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Bermuda grass and the boys: ASU grounds crew creates perfection on the diamond

The ASU baseball grounds crew relies on years of experience to maintain the field at Phoenix Municipal Stadium

ASU baseball head groundskeeper, Jon Larson drives off the field after raking the dirt before a game at Phoenix Municipal Stadium on April 4, 2023.

While the Sun Devils win games on the field, the ASU grounds crew puts countless hours into perfecting the diamond at Phoenix Municipal Stadium

Led by an industry veteran and his puppy, the grounds crew relies on years of experience to maintain a near-perfect playing surface of Bermuda grass and clay.

While he doesn’t mow grass, Dean “Deano” Short is an essential team member. Short, 77, is an ASU graduate who's been around the team for nearly 30 years. Short attends every home game in his Sun Devils jersey, cheering on his favorite team from behind home plate.  

As arguably ASU’s biggest fan, Short enjoys being at the ballpark and interacting with the players near-daily. While he is the heart of Sun Devil baseball, Short said he helps the grounds crew by maintaining the dugout railings and the area surrounding home plate. 

Reflecting on his days as a Sun Devil, head coach Willie Bloomquist said Short was vital to the team when he played at ASU from 1997 to 1999. Bloomquist said Short loves being around the team and will always be a legend to the program.

“After the game, he's all pumped to come in the dugout and high-five everybody,” Bloomquist said. “Deano is part of what we're doing. He'll always be here and part of what we're doing.” 

With Deano as the team’s ceremonial head, assistant manager of baseball grounds Jon Larson uses decades of experience to lead the grounds crew. He got his start in the industry by working on a golf course in Tucson before getting a job with the Colorado Rockies. Larson then became the assistant head groundskeeper at Coors Field in Denver but decided to move back to Arizona for family reasons in 2019. 

Besides a baseball legend and a groundskeeping expert, dogs can sometimes roam the outfield with ASU’s grounds crew. Larson’s beagle, a one-year-old named Hank, has gained popularity on the grounds crew’s Twitter page and occasionally plays on the field. Larson said Hank might make a surprise appearance at the ballpark when the weather is better this season.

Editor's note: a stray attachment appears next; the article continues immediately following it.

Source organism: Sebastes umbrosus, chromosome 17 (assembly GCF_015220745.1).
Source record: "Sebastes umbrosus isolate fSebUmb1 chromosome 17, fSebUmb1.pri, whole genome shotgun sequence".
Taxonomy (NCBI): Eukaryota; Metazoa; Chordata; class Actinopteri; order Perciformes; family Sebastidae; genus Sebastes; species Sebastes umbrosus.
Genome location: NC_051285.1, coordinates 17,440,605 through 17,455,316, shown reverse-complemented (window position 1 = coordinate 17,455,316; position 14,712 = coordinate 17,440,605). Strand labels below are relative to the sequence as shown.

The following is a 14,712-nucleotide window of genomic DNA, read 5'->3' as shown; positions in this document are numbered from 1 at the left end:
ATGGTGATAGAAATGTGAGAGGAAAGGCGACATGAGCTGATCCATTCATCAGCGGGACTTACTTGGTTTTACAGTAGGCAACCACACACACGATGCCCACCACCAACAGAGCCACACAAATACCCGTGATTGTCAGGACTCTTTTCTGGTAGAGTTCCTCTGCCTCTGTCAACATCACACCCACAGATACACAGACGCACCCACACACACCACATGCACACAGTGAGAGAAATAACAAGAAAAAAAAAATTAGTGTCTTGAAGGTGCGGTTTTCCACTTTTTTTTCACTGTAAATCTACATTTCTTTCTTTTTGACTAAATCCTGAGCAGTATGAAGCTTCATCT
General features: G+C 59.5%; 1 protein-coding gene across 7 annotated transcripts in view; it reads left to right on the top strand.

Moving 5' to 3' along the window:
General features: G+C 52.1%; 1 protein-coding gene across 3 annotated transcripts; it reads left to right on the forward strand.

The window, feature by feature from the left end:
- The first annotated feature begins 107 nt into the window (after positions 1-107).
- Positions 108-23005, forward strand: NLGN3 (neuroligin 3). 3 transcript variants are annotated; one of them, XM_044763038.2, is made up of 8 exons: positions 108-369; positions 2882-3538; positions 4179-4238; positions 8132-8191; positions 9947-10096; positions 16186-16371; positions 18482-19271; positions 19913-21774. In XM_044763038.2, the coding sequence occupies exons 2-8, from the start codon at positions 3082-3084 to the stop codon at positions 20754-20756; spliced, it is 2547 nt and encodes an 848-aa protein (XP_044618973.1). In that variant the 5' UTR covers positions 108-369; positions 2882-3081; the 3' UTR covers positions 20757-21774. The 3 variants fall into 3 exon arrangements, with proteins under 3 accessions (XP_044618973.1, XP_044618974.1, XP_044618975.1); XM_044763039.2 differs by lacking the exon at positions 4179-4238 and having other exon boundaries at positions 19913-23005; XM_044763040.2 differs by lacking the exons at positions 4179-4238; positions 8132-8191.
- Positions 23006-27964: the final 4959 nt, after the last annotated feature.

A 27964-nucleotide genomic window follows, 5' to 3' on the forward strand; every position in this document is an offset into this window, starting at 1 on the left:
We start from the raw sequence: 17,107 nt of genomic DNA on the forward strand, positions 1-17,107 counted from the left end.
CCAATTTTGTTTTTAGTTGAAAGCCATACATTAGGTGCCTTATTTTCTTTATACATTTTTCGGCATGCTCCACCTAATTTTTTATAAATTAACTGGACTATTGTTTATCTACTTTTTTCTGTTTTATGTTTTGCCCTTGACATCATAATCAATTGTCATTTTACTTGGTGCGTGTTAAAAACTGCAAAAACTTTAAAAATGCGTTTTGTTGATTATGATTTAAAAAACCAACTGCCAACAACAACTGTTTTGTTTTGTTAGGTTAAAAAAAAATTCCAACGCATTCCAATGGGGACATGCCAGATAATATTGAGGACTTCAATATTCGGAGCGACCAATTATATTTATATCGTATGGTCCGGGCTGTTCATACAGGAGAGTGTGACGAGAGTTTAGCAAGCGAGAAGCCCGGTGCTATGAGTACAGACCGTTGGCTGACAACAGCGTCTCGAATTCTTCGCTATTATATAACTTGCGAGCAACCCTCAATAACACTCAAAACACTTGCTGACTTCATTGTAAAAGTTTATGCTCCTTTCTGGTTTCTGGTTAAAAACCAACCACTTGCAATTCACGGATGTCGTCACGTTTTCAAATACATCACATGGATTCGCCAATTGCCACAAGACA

Getting down to real business, the grounds crew’s duties start each Monday when they paint the team’s logo behind home plate, the foul lines, and coaches' boxes. Throughout the week, Larson's team perfects the outfield and infield to ensure a safe playing surface for each series. With so many tasks, Larson and his crew work long hours to deliver a reliable field he’s proud of. 

Larson and his crew choose a new outfield design for each series to make the job a little more fun. Larson said his staff creates patterns by mowing the grass in different directions to create light and dark shades. When a fan looks at the field, the crew’s work creates an optical illusion with stripes or a pitchfork. 

Before ASU’s series against UA starting March 24, the grounds crew recreated the Arizona state flag in the infield and outfield. Larson said poor weather before the series made it harder to create the design, but his staff used the team’s practice field to experiment with its design.

“We’ve got to go big. We can't go normal pitchfork on the infield, stuff like that,” Larson said. “We actually wanted to do more, but we had weather and stuff like that, so we had to tarp on top of it.”

While the grass is difficult to maintain, Larson said it’s harder to take care of the infield dirt. If the crew doesn’t care for the dirt, the infield would quickly dry up and become a hard playing surface, creating poor conditions for baseball games, Larson said. He said keeping the dirt moist and nail-dragging the infield provides a reliable playing field. 

While building the infield is intricate, athletic facilities maintenance manager Ruben Rush must craft a near-perfect pitching mound before each game. Since the mound is made of solid clay, Rush has to work with different types and quantities of moisture to deliver pitchers a reliable surface. 

"Our pitchers like it on the drier side," Rush said. "You have to keep the ground moist, but on game day, we keep it dry."

In an unforgiving climate, ASU’s grounds crew has to take several precautions to keep the field alive throughout the season. To avoid brown spots, Larson said they have a fertility program in place based on soil samples and water tests. He said it's also crucial to water and aerate the field to keep oxygen flowing and the grass green.

“It's a living, breathing plant. It's an organism,” Larson said. “It's just like a human. It needs to be fed, it needs water and it needs air.”

With much work to be done, the grounds crew enjoys their day-to-day roles and the positive environment at the stadium. Rush said he enjoys getting to know the staff and team personally. 

Echoing his gratification, Larson said he doesn’t see his position as a job even though he said he spends more time on the field than at home.

“This is fun for us,” Larson said, “We come out here, and we have a good time. This is our office, and I think there's a lot of people that are jealous out there that wish they had this office.”

Edited by Walker Smith, Jasmine Kabiri and Caera Learmonth.

Reach the reporter at and follow @jackcbarron on Twitter. 

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